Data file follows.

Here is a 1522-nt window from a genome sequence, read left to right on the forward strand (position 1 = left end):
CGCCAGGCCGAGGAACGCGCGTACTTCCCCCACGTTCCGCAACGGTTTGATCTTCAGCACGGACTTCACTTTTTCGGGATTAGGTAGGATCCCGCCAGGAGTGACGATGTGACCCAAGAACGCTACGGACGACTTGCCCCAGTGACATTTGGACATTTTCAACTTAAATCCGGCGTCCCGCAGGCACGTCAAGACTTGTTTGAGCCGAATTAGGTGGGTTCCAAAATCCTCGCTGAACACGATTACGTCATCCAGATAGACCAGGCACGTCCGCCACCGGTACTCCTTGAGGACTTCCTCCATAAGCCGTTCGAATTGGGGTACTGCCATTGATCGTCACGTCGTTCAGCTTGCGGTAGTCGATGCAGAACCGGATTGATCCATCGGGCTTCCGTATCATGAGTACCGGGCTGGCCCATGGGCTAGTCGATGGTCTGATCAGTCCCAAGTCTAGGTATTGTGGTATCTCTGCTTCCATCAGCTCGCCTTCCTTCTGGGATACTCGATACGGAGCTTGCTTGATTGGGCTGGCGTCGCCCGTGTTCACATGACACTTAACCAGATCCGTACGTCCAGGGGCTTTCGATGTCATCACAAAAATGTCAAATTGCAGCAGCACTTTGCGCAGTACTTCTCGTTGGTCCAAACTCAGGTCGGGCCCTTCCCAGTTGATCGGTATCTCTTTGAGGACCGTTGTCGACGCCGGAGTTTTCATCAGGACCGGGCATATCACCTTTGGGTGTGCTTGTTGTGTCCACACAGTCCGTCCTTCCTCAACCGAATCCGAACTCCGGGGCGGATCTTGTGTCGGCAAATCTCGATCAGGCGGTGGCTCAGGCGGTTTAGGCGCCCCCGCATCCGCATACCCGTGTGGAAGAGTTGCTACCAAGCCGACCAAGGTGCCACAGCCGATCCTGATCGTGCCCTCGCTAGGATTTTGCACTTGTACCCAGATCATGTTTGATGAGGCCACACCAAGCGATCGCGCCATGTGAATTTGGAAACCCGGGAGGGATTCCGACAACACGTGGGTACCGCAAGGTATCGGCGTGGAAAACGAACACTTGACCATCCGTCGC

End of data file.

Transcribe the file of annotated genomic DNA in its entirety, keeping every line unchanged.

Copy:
Here is a 1522-nt window from a genome sequence, read left to right on the forward strand (position 1 = left end):
CGCCAGGCCGAGGAACGCGCGTACTTCCCCCACGTTCCGCAACGGTTTGATCTTCAGCACGGACTTCACTTTTTCGGGATTAGGTAGGATCCCGCCAGGAGTGACGATGTGACCCAAGAACGCTACGGACGACTTGCCCCAGTGACATTTGGACATTTTCAACTTAAATCCGGCGTCCCGCAGGCACGTCAAGACTTGTTTGAGCCGAATTAGGTGGGTTCCAAAATCCTCGCTGAACACGATTACGTCATCCAGATAGACCAGGCACGTCCGCCACCGGTACTCCTTGAGGACTTCCTCCATAAGCCGTTCGAATTGGGGTACTGCCATTGATCGTCACGTCGTTCAGCTTGCGGTAGTCGATGCAGAACCGGATTGATCCATCGGGCTTCCGTATCATGAGTACCGGGCTGGCCCATGGGCTAGTCGATGGTCTGATCAGTCCCAAGTCTAGGTATTGTGGTATCTCTGCTTCCATCAGCTCGCCTTCCTTCTGGGATACTCGATACGGAGCTTGCTTGATTGGGCTGGCGTCGCCCGTGTTCACATGACACTTAACCAGATCCGTACGTCCAGGGGCTTTCGATGTCATCACAAAAATGTCAAATTGCAGCAGCACTTTGCGCAGTACTTCTCGTTGGTCCAAACTCAGGTCGGGCCCTTCCCAGTTGATCGGTATCTCTTTGAGGACCGTTGTCGACGCCGGAGTTTTCATCAGGACCGGGCATATCACCTTTGGGTGTGCTTGTTGTGTCCACACAGTCCGTCCTTCCTCAACCGAATCCGAACTCCGGGGCGGATCTTGTGTCGGCAAATCTCGATCAGGCGGTGGCTCAGGCGGTTTAGGCGCCCCCGCATCCGCATACCCGTGTGGAAGAGTTGCTACCAAGCCGACCAAGGTGCCACAGCCGATCCTGATCGTGCCCTCGCTAGGATTTTGCACTTGTACCCAGATCATGTTTGATGAGGCCACACCAAGCGATCGCGCCATGTGAATTTGGAAACCCGGGAGGGATTCCGACAACACGTGGGTACCGCAAGGTATCGGCGTGGAAAACGAACACTTGACCATCCGTCGC